If the power of film could help to preserve this damp, brooding swamp, I reasoned it could surely help protect the most endangered, magnificent and controversial creatures of the wild---The Predators.”
“The Predators’ premiered on NBC TV to a huge audience with Robert Redford narrating. Robert Redford - a champion for wildlife, helped launch my television career and never even cashed his check for narrating the film.” Redford VO set up of predator program.
To me, that moment when predator and prey come together epitomizes the essence of existence. The moment of predation is like the Olympics of the animal kingdom, and each of the contenders is like an athlete who trains for years for the big game. If the competitor trips and falls, it’s all over. Of course, animals don’t win any gold medals. What they ‘win’ is far more importantthe right to live.
The predators took seven years of traveling around the North American continent. Sequences never filmed before highlighted the show. And, ‘The Predators’ was the first wildlife film to make extensive use of slow motion photography. Here a bobcat chases a snowshoe hare at 200 frames per second rather than the normal 24. Predators miss at least nine out of ten chances to bring down a meal. That was the case here.”
“Of all the predators I filmed, grizzlies totally captured my imagination. Ever since I saw my first one in Alaska I was hooked. They are the symbol of untamable wilderness. This was not a life and death struggle but a fight over breeding rightswho will father the next generation.
In the back of my mind, I hoped there might be a grizzly or two remaining in the deep forests and shadowy canyons of the Colorado Rockies where I live. I set up a Foundation with the sole objective of reintroducing a female and her cub and raised $10,000 which I offered to the Colorado Division of Wildlife. ‘No’ they responded. I’m sure that delighted the livestock ranchers who lease our public lands at rock bottom prices.
I figured that if the Division of Wildlife wouldn’t introduce grizzlies, I would release a cub in a remote and undisclosed corner of the Colorado Rockies.”
Interview Channel 7
Scenes from The Man Who Loved BearsWill Geer narrating “During my two years with Griz, I tried to teach her how to survive and be independent. She taught me that animals are just as capable of a wide range of moods and emotional responses as people ---fear, anxiety, loyalty, and happiness.
Misunderstanding has been a big reason for the continuing gap in communication between we humans and wild animals like the grizzly. I hope we bridged the gap in ‘The Man Who Loved Bears.’
Interview Segment - Denver
“My adventures with Griz were filmed with me primarily in front of the camera and my brother, Mark, behind it. Thankfully, ABC agreed to pay to air it.
Many tell me that ‘The Man Who Loved Bears’ is their favorite of all my films. While my next film would focus on wild babies --- the babies would be learning survival skills, not from me, but from their natural parents in the wild.
By 1979, I’d shot enough footage on Wild Babies to edit a one-hour special, but the networks had lost interest in broadcasting wildlife programs. Syndication and public television were the only alternatives.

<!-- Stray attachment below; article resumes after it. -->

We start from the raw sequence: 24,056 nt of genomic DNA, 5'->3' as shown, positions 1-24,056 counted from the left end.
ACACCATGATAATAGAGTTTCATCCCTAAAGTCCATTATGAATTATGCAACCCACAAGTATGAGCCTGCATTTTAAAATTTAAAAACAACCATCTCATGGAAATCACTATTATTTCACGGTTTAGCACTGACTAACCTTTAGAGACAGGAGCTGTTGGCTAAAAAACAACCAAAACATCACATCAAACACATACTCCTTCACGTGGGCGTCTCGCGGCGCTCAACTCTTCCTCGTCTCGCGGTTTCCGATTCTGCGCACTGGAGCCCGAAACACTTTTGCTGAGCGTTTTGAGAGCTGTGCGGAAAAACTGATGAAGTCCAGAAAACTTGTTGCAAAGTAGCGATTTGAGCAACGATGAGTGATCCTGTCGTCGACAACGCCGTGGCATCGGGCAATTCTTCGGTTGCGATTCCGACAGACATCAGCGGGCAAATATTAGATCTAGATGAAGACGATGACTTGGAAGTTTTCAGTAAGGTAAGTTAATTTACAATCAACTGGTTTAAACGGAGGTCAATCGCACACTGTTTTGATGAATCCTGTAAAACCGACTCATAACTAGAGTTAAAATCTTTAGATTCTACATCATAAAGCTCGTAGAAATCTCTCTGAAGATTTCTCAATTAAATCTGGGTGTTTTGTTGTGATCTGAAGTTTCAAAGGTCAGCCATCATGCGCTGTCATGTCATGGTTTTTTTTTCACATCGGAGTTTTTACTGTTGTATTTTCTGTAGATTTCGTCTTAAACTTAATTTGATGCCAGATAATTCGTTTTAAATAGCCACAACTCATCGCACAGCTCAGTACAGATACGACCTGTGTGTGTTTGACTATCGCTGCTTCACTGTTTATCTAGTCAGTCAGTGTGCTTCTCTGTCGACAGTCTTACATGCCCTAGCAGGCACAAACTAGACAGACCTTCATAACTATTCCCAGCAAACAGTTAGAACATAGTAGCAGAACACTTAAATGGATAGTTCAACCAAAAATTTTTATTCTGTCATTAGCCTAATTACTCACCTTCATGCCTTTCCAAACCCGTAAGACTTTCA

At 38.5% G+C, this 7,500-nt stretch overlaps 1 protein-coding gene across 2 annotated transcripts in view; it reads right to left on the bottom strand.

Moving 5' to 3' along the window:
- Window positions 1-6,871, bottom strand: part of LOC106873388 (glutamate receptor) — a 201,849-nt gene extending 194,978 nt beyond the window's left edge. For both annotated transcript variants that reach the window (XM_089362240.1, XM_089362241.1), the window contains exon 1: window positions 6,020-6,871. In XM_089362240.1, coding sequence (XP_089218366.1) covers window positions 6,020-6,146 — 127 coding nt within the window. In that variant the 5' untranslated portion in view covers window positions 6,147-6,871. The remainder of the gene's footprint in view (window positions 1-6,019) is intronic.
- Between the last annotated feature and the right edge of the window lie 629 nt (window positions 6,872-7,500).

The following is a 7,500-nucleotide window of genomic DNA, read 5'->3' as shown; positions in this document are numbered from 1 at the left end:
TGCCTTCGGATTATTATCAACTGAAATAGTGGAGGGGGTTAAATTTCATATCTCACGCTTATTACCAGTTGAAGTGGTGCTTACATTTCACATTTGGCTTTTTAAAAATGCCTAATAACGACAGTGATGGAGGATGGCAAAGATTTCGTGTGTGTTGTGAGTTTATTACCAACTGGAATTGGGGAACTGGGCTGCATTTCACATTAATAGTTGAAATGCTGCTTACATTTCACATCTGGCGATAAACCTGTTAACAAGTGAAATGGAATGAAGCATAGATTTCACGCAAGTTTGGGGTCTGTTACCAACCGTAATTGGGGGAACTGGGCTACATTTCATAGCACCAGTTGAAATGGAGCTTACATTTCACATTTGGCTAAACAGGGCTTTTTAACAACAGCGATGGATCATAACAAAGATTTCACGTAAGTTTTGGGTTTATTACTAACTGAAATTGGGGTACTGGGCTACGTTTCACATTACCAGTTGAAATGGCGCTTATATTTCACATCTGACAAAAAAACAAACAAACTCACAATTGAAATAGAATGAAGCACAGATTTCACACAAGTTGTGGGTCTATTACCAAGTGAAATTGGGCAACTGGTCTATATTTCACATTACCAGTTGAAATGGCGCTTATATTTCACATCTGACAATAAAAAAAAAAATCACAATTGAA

While filming ‘Wild Babies’, I shot a great deal of footage on two animals in particular---white-tailed deer and timber wolves. I edited the footage into a half hour“The Wolf and the Whitetail”. . .and I re-edited “Wild Babies” into a half hour as well. Both were destined for educational distribution.
But, in the long run schools and libraries would prove to be a very small part of my eventual audience. Appearances on network series helped keep my work before the public. Then, in 1981, I got a huge break. A half-hour series proposal I presented to PBS was accepted!
“Wild America”, the first television series ever to focus exclusively on North American wildlife, was born. I offered the series of 10 ½ hour shows at a rock bottom price. Gone were any illusions of Leslie Nielsen narrating.”
PM Mag Interview
“TV Guide described Wild America as ‘home grown television,’ which I found flattering, whether or not it was meant that way. Just a few months before the birth of Wild America, my wife, Diane, and I had our first child, a daughter we named Hannah. I like to believe that our newborn daughter was the lucky charm that helped to clinch the deal.”
“I was the common thread woven throughout the programs and in retrospect I believe it was one secret to the success of the series. 30:54But, despite the many times I appeared as host and wilderness guide, I still thought of myself first and foremost as a cinematographer. Other secrets to success were the chances we took. We did not censor out the main events of an animals’ life…birth, mating, predation, and death, like this juvenile lynx, or this aborted Pronghorn fetus. The entire cycle of life was included.
We exposed a wide audience, not only to the most elegant of American animals but to the most unlikely of stars as well, like the Diamond Back Rattlesnake, and in our Southern swamps, the enormous Alligator Snapping turtle. My favorite all time ugly stars were featured in year two of the series. When ‘Hog Wild’ aired people across the country were amazed by an animal that might be smarter than the family dog and as ferocious as an angry lion.”